Living with cancer blog
As a cancer survivor, you probably have good days and bad days when it comes to feeling well, having energy and a good sense of well-being.
However, there's a difference between the normal feelings of sadness and grief associated with a diagnosis of cancer and the symptoms of true clinical depression. Research shows that about 25 percent of people with cancer suffer from clinical depression. It's important to recognize the symptoms of depression.
If you're wondering what's considered normal and what depression is, some symptoms of clinical depression include:
- Loss of interest in daily activities
- Persistent sadness or feeling of emptiness
- Sleep disturbances
- Significant weight loss or gain
- Loss of concentration
- Suicidal thoughts or behavior
It you experience any of these symptoms lasting for two or more weeks, and they're not caused by your cancer or medications to treat cancer, an evaluation for depression is necessary.
With a cancer diagnosis, it may be difficult to tell whether fatigue or appetite loss is due to depression or to the treatment of cancer; their presence along with other symptoms strongly indicates a diagnosis of clinical depression.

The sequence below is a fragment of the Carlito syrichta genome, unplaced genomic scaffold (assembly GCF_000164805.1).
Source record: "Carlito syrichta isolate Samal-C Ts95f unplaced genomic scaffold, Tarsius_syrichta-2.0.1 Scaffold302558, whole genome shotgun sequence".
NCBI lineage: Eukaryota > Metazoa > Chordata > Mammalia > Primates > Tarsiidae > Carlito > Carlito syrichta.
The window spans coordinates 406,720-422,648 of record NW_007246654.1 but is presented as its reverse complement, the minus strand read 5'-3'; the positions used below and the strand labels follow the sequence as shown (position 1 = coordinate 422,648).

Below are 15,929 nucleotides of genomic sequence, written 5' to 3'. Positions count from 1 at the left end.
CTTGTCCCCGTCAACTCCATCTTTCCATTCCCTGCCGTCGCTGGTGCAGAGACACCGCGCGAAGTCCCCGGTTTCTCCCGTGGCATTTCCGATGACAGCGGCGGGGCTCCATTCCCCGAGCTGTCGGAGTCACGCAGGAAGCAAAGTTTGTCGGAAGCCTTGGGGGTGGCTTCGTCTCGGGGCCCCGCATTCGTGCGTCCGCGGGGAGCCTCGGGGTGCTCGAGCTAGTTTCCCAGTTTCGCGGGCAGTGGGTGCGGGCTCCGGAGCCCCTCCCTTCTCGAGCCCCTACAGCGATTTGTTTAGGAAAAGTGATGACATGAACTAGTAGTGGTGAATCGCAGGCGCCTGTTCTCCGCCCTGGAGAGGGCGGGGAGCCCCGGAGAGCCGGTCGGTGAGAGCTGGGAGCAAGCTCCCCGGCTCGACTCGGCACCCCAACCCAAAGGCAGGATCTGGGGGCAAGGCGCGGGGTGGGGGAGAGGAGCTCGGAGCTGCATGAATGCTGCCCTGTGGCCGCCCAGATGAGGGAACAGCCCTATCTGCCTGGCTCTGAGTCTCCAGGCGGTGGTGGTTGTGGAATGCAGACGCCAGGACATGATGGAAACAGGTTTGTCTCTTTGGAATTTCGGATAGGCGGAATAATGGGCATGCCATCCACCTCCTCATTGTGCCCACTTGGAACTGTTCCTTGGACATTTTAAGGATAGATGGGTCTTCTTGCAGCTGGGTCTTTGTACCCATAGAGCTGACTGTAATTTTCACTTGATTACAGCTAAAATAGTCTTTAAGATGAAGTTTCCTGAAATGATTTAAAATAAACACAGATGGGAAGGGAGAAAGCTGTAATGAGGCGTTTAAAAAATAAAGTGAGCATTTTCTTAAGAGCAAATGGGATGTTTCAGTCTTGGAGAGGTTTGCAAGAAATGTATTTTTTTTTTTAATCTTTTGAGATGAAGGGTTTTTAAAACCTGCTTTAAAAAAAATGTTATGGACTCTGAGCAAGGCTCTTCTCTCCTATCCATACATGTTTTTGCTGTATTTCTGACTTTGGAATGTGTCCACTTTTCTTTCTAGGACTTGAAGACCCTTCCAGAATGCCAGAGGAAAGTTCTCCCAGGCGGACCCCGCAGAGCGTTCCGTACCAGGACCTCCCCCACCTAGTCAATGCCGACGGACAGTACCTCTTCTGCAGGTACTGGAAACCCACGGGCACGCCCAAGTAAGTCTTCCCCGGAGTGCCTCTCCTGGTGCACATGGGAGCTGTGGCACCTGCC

Recognizing depression in a person with cancer is not easy. Many times, the same symptoms are attributed to the cancer itself, or to the side effects of treatment. It's not uncommon to feel a sense of loss, sadness, anxiety and withdrawal after first receiving a diagnosis of cancer. However, it's important to seek help if these feelings last longer than a few weeks and interfere with your usual functioning.
Early diagnosis and treatment of depression is vital to your recovery to help ease the symptoms, increase your quality of life, and most importantly, help you successfully participate in cancer treatment.
If you're a cancer survivor and have experienced depression, please feel free to share your experience on this topic with others.
Join the discussion at #livingwithcancer.
Nov. 06, 2010